The course makes much use of role play, so that officers can practise keeping calm under pressure and using persuasive language. “They already know what it’s like to be sworn at and verbally abused, that’s a common experience for them. But now, they need to be able to remain neutral and put into practice the verbal techniques the course teaches.

“This course creates enhanced professionalism and improved morale. In the longer term, it should lead to increased officer safety, decreased stress among officers, fewer complaints from citizens and increased convictions of lawbreakers,” said Gold.

The Witness spoke to the first batch of Msunduzi Municipality traffic officers to take part in the training course. “We were uncertain when we first started, but now we strongly recommend it to others,” said senior traffic officer Ally Khan.

“The course has given us new skills to deal with the public and boosted our morale. We see our job in a whole different light now,” said Superintendent Priscilla Mahlaba.

“It has been exciting and we have gained a lot of experience. It has also created unity among us and we are stronger as a team,” said senior traffic officer Fikile Mbhele. Others said they had enjoyed it so much their only complaint was that the course was too short. They asked that management “ensure this is not just a ‘one-off’ and that we keep refreshing and updating our skills”.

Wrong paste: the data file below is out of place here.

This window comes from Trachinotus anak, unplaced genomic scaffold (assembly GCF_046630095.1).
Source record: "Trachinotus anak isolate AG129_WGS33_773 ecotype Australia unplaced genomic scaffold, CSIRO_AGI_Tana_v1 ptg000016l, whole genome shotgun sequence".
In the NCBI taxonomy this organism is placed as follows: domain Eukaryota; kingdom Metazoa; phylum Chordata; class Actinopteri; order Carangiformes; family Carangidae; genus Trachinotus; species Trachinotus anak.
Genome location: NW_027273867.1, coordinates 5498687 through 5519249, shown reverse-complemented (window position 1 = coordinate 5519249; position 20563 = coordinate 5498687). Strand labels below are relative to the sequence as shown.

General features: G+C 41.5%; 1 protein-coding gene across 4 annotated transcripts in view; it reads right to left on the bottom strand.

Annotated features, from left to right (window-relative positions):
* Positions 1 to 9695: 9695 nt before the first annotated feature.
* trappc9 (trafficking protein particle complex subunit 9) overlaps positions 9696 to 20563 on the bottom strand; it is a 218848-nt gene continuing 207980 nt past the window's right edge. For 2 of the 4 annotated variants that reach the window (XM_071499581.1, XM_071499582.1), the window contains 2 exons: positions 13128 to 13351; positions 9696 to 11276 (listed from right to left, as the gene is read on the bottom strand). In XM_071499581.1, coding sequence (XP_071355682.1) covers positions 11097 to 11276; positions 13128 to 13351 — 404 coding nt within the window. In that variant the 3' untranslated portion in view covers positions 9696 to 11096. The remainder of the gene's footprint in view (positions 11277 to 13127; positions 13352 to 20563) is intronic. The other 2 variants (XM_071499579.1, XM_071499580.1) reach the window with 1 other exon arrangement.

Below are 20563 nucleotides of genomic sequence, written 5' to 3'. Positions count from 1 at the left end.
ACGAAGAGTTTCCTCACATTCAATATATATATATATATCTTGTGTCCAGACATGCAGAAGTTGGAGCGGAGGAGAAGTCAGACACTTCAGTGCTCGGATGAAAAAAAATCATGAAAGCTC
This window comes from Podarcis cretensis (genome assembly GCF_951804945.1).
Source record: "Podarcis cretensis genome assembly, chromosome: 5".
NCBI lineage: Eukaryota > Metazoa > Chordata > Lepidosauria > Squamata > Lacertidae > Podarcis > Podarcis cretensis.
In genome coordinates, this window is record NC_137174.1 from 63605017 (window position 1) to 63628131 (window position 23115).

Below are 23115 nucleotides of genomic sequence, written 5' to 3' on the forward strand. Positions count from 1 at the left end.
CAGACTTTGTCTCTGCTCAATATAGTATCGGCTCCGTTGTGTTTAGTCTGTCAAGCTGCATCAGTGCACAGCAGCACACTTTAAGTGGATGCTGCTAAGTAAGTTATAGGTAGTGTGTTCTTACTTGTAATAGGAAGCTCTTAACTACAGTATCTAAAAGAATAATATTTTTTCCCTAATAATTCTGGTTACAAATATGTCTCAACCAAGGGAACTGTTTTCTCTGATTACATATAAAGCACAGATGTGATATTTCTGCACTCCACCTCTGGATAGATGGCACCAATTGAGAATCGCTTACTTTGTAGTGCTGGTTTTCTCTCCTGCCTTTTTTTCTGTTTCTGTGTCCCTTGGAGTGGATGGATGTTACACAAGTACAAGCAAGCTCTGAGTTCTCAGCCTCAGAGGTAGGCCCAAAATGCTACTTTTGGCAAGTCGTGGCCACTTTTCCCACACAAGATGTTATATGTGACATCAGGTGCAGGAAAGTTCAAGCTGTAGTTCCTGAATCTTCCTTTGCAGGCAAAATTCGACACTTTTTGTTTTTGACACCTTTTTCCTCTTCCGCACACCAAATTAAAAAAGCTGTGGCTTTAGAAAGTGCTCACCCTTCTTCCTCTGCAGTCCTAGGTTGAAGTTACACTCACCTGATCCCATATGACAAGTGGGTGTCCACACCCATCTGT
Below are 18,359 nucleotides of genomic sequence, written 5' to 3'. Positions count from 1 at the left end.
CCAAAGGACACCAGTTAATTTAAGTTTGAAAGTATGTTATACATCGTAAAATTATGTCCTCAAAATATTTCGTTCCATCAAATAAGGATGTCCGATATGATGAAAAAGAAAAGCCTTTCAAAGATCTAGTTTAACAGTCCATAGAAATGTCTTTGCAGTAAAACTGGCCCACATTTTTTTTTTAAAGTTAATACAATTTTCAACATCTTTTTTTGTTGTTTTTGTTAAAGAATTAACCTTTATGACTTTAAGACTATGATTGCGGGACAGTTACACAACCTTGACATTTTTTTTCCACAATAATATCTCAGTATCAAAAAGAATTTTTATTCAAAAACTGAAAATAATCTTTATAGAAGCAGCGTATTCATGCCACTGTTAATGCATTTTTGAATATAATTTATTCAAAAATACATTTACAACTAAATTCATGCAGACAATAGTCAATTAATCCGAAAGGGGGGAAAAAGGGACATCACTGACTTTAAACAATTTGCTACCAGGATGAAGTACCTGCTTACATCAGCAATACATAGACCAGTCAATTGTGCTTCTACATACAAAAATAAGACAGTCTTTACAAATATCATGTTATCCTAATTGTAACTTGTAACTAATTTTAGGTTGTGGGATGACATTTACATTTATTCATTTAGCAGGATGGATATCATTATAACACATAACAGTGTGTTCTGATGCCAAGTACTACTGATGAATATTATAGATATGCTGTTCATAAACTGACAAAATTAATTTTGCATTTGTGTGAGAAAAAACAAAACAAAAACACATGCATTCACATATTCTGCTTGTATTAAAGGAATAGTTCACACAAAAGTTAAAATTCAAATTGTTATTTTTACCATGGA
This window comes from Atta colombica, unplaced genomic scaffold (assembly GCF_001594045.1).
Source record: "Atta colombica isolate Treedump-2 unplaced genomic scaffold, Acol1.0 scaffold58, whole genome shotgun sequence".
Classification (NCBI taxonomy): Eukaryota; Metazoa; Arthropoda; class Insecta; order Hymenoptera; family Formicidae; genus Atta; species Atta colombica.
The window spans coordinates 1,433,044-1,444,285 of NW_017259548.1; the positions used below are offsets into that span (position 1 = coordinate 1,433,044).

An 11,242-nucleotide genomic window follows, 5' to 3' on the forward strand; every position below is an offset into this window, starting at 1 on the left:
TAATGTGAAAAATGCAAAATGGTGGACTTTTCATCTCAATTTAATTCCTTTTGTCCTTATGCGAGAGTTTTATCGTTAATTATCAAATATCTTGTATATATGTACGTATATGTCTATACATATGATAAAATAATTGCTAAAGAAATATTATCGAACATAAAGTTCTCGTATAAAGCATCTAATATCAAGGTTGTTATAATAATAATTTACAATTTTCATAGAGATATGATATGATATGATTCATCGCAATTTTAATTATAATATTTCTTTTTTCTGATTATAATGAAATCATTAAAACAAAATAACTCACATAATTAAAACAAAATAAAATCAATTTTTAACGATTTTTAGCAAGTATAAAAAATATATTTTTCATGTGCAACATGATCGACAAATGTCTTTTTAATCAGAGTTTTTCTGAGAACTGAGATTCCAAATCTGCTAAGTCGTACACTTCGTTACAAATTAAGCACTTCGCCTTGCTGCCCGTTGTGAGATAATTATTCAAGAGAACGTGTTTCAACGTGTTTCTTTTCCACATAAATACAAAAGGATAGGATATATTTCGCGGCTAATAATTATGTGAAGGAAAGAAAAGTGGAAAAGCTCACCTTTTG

Kenneth Chetty, the Msunduzi Municipality’s acting manager: public safety (traffic and security) was equally enthusiastic. “Since we are heading towards metro status, we want to upgrade our officers’ skills in keeping with being metro law enforcement officers. Our ultimate aim is to make the city a safer place. This training has created a real buzz of excitement. Morale among all the staff has improved and staff other than traffic officers are asking to be included.”

“Citizens have the right to be treated with dignity and not humiliated by law enforcement officers,” Gold said. “However, the other side of the coin is that the public should treat them in the same way. People should expect to receive improved treatment from municipal traffic officers in future. If they do not, they should ask to speak to a superior until they get satisfaction.

“Sir Robert Peel, the founder of the police force in England, said ‘The public are the police and the police are the public’. We all need to change our attitudes and co-operate so there is no longer a ‘them and us’ scenario. It’s the only way the situation around crime and policing is going to improve,” he concluded.

Does the course work?

Over the past five years, Don Gold has trained 60 traffic and crime prevention officers for the Hibiscus Coast Municipality. Another 25 will be trained this year. The Witness asked Victor Chetty, director of Hibiscus Coast Municipality Protection Services, what benefit staff there have gained from their training.

“This course has increased the morale and confidence of our officers. Complaints from the public have dropped, staff members are on duty regularly and stress is lower.

“This course really builds an officer to do his or her work with confidence and come back safely. My officers have enjoyed it and learnt a lot.

“I would recommend this course to any of my colleagues. I did it in 1997 and I believe it was the highlight of my career in the provincial traffic department. I promised myself that if I was ever in a position to make decisions and organise training, I would want all officers working under my command to undergo this course. It did a lot for me back then and even now.